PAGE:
You can stay informed on this important main street renewal project work by signing up to the City’s newsletter via: ottawa.ca/visionvanier.

Residential street renewal in Sandy Hill  

The residential streets in the heart of Sandy Hill have been quite busy over the last few months.    Current infrastructure work underway includes underground work and total road construction on Mann Avenue, Range Road, and Templeton Street.   
 
The project will see the replacement of the community’s watermain, sanitary and storm sewers, service connections, and all transportation infrastructure, including the road, sidewalks and bus stops.
 
Before the end of this year’s construction season, the City will plant trees along Mann Avenue and Range Road. Planters and landscaping will be added along the strip mall on Mann Avenue between Chapel Street and Goulbourn Avenue in 2021. As well, the redo of Russell Avenue will begin next year. The full project details can be found here: 
ottawa.ca/en/city-hall/public-engagement/projects/mann-avenue-range-road-russell-avenue-and-templeton-street

Ottawa Public Library  shelves late fees for good   

If you need a book, chances are the Ottawa Public Library has it. 

OPL is one of the best and is the largest bilingual (French/English) public library service in North America.  

With a library card, you can access information and services through the library’s 34 branches, log on online, or pick up a book at one of the two mobile libraries. There is even a vending machine-style book lending service. And while OPL services close to one million residents, there have been several barriers that can literally block a user from getting a book over the years.  But all that is changing.  And for the better.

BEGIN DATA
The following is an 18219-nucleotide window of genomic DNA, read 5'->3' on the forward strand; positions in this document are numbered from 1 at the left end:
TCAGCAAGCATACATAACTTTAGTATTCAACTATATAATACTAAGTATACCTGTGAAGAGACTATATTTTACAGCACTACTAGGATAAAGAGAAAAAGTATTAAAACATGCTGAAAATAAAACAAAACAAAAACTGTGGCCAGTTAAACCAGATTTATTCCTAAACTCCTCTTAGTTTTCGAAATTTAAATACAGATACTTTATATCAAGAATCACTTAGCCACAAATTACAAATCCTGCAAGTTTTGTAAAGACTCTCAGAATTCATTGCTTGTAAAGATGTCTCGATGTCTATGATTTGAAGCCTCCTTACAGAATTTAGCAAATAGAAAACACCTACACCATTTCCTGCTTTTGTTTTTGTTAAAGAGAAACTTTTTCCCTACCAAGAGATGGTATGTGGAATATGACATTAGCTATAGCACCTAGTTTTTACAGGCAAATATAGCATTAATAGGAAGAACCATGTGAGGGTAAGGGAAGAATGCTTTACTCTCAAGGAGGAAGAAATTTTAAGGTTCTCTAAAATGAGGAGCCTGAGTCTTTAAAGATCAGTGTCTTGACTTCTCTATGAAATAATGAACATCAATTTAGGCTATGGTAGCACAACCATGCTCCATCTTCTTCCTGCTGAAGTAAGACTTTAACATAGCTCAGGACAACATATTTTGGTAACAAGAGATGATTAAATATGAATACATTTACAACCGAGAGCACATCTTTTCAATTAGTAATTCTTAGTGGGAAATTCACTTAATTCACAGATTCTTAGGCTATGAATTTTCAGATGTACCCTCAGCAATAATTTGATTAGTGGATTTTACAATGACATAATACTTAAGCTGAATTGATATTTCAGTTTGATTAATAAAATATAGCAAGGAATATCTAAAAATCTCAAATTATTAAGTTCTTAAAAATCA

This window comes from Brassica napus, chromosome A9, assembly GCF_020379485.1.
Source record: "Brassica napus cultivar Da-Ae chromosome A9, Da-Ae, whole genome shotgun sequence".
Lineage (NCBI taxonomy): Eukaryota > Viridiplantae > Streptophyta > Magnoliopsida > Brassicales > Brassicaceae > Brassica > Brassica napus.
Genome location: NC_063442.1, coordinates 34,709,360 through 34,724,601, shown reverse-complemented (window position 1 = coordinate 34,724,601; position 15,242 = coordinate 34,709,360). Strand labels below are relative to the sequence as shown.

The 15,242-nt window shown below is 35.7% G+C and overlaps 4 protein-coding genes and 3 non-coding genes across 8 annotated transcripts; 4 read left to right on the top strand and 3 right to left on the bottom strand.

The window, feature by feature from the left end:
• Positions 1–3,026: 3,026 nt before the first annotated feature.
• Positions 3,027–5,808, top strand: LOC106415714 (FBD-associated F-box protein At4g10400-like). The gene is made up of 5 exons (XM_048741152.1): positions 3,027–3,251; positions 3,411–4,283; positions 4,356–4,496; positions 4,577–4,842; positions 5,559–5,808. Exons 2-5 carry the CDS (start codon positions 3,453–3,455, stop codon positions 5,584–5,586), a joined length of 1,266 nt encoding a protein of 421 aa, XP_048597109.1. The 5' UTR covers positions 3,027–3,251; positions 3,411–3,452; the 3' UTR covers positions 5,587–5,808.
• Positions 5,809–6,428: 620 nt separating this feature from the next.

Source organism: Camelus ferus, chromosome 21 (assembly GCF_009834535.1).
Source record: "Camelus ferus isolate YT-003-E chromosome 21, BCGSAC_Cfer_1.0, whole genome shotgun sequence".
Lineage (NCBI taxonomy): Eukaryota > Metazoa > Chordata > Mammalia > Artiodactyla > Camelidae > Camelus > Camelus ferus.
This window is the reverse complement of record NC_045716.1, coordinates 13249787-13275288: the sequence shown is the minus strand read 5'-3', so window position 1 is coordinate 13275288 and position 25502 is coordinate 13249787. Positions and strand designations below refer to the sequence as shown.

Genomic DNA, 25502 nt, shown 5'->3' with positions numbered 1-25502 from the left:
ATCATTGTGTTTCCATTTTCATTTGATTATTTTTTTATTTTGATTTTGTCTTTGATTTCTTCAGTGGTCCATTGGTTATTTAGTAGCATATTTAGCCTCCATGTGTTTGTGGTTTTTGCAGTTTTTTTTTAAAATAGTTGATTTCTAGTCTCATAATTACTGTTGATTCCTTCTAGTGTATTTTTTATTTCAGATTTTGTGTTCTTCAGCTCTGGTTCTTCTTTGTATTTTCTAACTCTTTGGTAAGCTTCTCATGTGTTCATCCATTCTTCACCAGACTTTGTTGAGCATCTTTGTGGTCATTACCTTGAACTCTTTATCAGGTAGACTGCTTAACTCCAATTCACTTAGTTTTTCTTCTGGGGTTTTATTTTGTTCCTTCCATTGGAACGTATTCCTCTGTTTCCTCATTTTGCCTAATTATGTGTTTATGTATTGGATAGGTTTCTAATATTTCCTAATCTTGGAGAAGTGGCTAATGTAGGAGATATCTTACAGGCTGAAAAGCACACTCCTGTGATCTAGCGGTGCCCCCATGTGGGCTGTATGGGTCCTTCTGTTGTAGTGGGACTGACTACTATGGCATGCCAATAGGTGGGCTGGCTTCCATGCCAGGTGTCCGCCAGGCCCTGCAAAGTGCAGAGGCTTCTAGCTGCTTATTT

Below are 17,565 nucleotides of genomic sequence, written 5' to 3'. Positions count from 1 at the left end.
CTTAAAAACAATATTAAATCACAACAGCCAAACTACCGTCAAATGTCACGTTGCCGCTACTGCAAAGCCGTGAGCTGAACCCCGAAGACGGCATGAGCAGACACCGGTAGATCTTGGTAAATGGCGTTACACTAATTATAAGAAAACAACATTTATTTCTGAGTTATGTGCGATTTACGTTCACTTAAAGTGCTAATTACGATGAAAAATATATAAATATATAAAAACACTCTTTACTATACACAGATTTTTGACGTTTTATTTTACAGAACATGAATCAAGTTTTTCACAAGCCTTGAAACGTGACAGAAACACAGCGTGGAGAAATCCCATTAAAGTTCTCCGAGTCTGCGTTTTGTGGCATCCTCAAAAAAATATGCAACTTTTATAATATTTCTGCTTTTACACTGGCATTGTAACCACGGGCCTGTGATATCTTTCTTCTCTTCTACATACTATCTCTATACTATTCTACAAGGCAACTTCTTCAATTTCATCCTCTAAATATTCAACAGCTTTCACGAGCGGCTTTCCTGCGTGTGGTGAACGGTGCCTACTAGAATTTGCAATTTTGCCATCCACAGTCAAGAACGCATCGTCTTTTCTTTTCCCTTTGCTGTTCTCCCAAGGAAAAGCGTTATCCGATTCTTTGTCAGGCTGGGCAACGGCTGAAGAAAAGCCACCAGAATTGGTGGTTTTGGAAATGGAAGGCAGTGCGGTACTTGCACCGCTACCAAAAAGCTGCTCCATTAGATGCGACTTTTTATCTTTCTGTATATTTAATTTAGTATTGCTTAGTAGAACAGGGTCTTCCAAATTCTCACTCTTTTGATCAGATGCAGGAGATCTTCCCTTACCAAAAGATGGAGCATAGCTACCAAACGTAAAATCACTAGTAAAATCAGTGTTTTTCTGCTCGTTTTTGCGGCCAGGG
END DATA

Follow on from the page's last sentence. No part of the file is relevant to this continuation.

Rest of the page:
For as long as many can remember, the library has charged late fines for overdue items. In the current model, late materials accumulate fines, and if these items are not returned, they become “lost” after 35 days. The customer is then charged for the cost of the item (replacement) and the accumulated overdue fines. Accounts owing $50 or more go into collections 60 days later.  The overdue fines can add up quickly, and even if the materials are returned, it creates a barrier to further library use.   

More than 9,000 residents with late fees in Rideau-Vanier ward owing and more than 1,000 residents with accounts blocked or in collections because they didn’t return their books.  

On Nov. 3, the Ottawa Public Library Board presented and adopted a new approach to addressing this issue. No more fees. Now those with blocked accounts will see an immediate positive impact with the move to this fine-free model.  

Called the Materials Recovery Model, the new model does not have overdue fines to pay above the replacement cost, and nothing is owed if the item is returned.  

Removing the fear of owing money on a book and thinking it makes more sense to keep it and forgo using the library anymore, this new model’s goal is to ensure materials are returned and no judgement – or fines – occur.  

Cardholders can also keep using the library even if materials are late – something the old model would not allow.  

In Rideau-Vanier Ward, we have two local branches, Vanier and Rideau, and a neighbouring branch, St. Laurent Complex.  

All cardholder accounts will see removing any late fees, and they will be unblocked if the fees on the account go below $50.  

I am encouraged that this new model will allow for everyone to read anything and everything they desire – just as the library has always intended.

For all library activities visit: https://biblioottawalibrary.ca/en

Support our small businesses this holiday season

This Holiday season will be unlike any other we have celebrated in Ottawa. The current pandemic has impacted all our lives in ways I think it is fair to say we never could have imagined. Every year, I enjoy shopping local, hosting events and supporting local businesses along the way. But this year, our small businesses need our support more than ever.  Many are barely getting by and sadly we have even seen some close their doors. Small businesses along our streets – The ByWard Market, Beechwood Avenue , Montreal Road, McArthur Avenue, Laurier Avenue E., Rideau Street –  they make up a huge part of who we are as a community – I can’t imagine our neighbourhood streets without them; many, we have relied on for decades. So please, this holiday season, shop local.  Support your local shops, restaurants and specialty stores. Many have made significant changes to accommodate shopping since March, and it’s important we remain there for them.